As Justice Durham notes, the Judicial Council's existing guidelines have little bearing on the issues presented by section 76-3-201. The statutory scheme is therefore hopelessly incomplete. As a result, judges are effectively precluded from exercising their sentencing discretion as the legislature intended. The majority would save this statute by ignoring the intention of the legislature and treating it as an enactment designed to give plenary sentencing discretion to the trial courts. I disagree. The legislature had a better idea, but it failed in the execution. And absent discernible sentencing criteria, there appears to be no sensible alternative to restricting sentences to the mandatory minimum, as Justice Durham suggests. I cannot agree with her, however, that under no circumstance could the Judicial Council promulgate guidelines that trial judges could use in balancing mitigating and aggravating circumstances. We must await such guidelines before passing on such a delicate constitutional issue.





[1] 717 P.2d 261 (Utah 1986).

[2] For analytical purposes, sentencing under Utah Code Ann. § 76-5-405(2) (Supp. 1983) (amended 1986) and Utah Code Ann. § 76-5-403.1(2) (Supp. 1987) is identical except for the length of the minimum mandatory terms.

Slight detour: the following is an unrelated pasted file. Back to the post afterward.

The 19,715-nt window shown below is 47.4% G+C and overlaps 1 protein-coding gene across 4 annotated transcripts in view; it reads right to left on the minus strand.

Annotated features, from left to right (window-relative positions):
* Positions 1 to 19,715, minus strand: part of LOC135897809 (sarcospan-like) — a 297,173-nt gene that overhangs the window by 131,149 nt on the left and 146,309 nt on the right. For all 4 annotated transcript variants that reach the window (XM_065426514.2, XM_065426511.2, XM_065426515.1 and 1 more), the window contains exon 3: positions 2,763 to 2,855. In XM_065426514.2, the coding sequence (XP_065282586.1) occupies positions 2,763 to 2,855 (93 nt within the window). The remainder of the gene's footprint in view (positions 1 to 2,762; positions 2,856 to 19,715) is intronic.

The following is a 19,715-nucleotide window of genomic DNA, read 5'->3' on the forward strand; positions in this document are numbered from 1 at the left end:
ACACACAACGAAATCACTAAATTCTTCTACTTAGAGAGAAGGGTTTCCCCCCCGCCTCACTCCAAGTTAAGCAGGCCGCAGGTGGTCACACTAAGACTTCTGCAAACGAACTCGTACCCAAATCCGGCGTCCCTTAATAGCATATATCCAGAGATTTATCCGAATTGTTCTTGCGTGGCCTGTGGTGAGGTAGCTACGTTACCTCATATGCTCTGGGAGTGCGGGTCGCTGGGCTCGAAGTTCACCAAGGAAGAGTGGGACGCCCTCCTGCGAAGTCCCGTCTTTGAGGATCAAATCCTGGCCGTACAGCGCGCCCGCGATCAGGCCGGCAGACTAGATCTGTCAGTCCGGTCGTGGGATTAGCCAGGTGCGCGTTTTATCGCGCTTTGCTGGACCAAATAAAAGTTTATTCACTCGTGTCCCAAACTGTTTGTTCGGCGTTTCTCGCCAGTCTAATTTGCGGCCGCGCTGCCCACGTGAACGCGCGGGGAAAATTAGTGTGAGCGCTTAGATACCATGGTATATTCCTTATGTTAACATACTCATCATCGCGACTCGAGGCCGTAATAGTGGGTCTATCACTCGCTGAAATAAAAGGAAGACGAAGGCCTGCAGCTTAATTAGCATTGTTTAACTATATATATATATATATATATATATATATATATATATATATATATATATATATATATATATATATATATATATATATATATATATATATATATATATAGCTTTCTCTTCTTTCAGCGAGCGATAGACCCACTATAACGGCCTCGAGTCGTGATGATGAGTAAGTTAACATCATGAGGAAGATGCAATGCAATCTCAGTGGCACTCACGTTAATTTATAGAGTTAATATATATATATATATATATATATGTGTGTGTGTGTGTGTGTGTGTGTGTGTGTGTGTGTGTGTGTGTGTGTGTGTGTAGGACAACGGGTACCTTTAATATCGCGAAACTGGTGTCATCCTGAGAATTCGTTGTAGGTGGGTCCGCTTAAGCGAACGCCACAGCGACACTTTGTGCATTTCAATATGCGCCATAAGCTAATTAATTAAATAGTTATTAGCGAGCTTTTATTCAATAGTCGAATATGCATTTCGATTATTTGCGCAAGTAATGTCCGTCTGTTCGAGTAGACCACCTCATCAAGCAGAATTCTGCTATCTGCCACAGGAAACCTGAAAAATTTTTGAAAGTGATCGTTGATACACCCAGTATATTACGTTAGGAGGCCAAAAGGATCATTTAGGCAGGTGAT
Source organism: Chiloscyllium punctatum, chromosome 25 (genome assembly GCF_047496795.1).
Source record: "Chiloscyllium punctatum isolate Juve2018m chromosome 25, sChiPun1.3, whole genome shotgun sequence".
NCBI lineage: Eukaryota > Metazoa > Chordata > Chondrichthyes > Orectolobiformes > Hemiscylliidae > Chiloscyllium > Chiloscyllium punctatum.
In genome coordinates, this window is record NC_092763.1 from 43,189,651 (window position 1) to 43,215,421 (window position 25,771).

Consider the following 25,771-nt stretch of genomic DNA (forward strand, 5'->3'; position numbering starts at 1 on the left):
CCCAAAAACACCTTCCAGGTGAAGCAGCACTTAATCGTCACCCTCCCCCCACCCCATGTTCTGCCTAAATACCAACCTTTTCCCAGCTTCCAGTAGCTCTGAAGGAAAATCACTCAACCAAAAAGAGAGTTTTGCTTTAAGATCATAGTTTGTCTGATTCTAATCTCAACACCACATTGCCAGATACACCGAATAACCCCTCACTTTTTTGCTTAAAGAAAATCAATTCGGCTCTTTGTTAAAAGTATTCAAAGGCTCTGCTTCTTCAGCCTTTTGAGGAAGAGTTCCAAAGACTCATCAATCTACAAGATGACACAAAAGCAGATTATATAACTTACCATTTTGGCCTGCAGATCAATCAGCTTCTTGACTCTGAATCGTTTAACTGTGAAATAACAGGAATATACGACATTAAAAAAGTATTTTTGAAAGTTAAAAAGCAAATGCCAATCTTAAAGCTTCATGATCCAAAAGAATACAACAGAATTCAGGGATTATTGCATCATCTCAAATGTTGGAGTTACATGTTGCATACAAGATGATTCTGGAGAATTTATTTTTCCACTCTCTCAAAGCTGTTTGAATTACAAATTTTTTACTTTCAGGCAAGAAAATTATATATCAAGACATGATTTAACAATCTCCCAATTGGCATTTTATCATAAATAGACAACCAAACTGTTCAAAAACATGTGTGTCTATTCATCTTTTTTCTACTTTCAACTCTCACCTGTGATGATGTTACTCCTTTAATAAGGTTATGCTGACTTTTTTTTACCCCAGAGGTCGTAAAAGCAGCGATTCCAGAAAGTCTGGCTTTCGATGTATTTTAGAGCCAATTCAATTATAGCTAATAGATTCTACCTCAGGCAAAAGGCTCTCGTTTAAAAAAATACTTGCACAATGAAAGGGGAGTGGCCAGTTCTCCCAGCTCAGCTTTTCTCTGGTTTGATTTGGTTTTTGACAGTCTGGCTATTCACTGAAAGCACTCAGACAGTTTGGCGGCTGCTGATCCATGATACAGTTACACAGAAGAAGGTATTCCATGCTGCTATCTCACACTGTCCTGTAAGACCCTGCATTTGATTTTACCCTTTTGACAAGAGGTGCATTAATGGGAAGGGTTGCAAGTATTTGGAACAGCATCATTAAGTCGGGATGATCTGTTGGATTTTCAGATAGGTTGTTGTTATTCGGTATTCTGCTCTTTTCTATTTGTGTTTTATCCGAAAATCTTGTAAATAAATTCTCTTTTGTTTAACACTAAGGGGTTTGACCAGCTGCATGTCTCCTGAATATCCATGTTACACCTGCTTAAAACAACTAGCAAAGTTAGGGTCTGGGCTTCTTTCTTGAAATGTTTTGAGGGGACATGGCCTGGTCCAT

[3] Defendant has relied only on federal constitutional principles in his analysis of the vagueness question. Therefore, our analysis treats only federal law. See State v. Earl, 716 P.2d 803, 805 (Utah 1986).

[4] United States v. Batchelder, 442 U.S. 114, 123, 99 S. Ct. 2198, 2203-04, 60 L. Ed. 2d 755 (1979) (quoting Lanzetta v. New Jersey, 306 U.S. 451, 453, 59 S. Ct. 618, 619, 83 L. Ed. 888 (1939)).

[5] See id.

[6] 442 U.S. 114, 99 S. Ct. 2198.

[7] Id. at 123, 99 S. Ct. at 2203-04 (citations omitted).

[1] The defendant in this case relies only on federal constitutional principles.

[2] Subsection (8) provides for a resentencing within 120 days of commitment upon motion of the Court or upon recommendation of the Board of Pardons. It does not allow, however, for a sentence other than as prescribed by law. Thus there still must be a minimum mandatory sentence for a crime such as aggravated sexual assault.

[3] It is well established that ambiguities in criminal statutes must be resolved in favor of lenity; therefore, we may not look to either of the two harsher options in this statute. See, e.g., Simpson v. United States, 435 U.S. 6, 14-15, 98 S. Ct. 909, 914, 55 L. Ed. 2d 70 (1978).